Kaye Ford’s five golden rules

I have never liked the idea of rules in photography. You can’t have rules in creative fields. The “rule of thirds” does anybody even stick to that? I know I don’t consider it when I shoot. Therefore my rules are my tips and tricks of the trade!

1. Be Sociable

By this I mean blog, tweet, Instagram. Build up a following, but also be sociable out there in the field. The more you talk to other photographers, the more you will learn but also see things you may never have considered before. You can always learn more.

2. If people ask to assist you – do not be rude,

especially if they are young. It is flattering that they deem you worthy enough to want to learn from. They may well be the future of photography one day and you need to keep that love and passion alive within them. I’ve had my fair shares of rude photographers unwilling to have me assist to gain experience, which is why, even if I can’t afford an assistant, I am willing to pass on advice or answer any questions they may have.

3. You need an understanding of light and your camera

This is a pretty obvious one in fairness. Photography is all about understanding light and using light. But to really get the best results you need an understanding of your camera, how it works and performs and what to change if the light changes (if you use natural light, this is a must). Even understanding how to get light to work for you is a bit of a must, you may just need to bounce some with a reflector under someone’s chin. Experiment and play with light to learn. When using a studio this is quicker and easier to do (I think so anyway).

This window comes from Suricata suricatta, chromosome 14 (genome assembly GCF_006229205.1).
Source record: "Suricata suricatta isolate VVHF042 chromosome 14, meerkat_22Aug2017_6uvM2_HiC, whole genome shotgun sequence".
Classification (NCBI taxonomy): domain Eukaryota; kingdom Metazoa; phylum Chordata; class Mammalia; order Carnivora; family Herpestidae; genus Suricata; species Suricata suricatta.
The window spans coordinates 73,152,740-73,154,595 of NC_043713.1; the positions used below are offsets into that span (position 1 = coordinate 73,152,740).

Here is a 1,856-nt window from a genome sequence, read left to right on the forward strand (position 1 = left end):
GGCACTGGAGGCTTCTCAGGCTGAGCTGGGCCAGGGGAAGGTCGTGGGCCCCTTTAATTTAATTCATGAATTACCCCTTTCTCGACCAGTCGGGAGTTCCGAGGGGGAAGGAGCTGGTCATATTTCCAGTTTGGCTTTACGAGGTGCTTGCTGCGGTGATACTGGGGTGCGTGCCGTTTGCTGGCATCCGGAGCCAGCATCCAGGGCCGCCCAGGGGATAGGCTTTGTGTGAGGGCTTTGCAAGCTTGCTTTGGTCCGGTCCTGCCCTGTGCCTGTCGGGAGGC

4. Be professional but approachable

In other words, be professional but stay friendly and warm and have a smile when you are working! No matter what kind of photography job you are on, you need to have a smile so you don’t look bored. You don’t want your client thinking you really don’t want to be there. You also want to be professional so that they consider you for more work, and more jobs. Yes, your images may be good, but how you interact with the client is also very important. The same rule applies for social media. You want to be professional within your field, but you also need to inject a bit of personality within your tweets or Facebook posts so people don’t see you as some kind of robot running the social media side.

5. Have Fun!

Photography is a competitive field and industry now with recent technologies, so don’t forget to have fun whilst you are shooting. Take a camera with you everywhere, constantly shoot, have fun and enhance your skills! I used to always carry a DSLR with me, now I carry a CSC or my mobile phone with editing apps. Think about undertaking little personal projects to keep the fun alive. Photography starts as a hobby for most people, so keep it as a hobby and never stop enjoying it.

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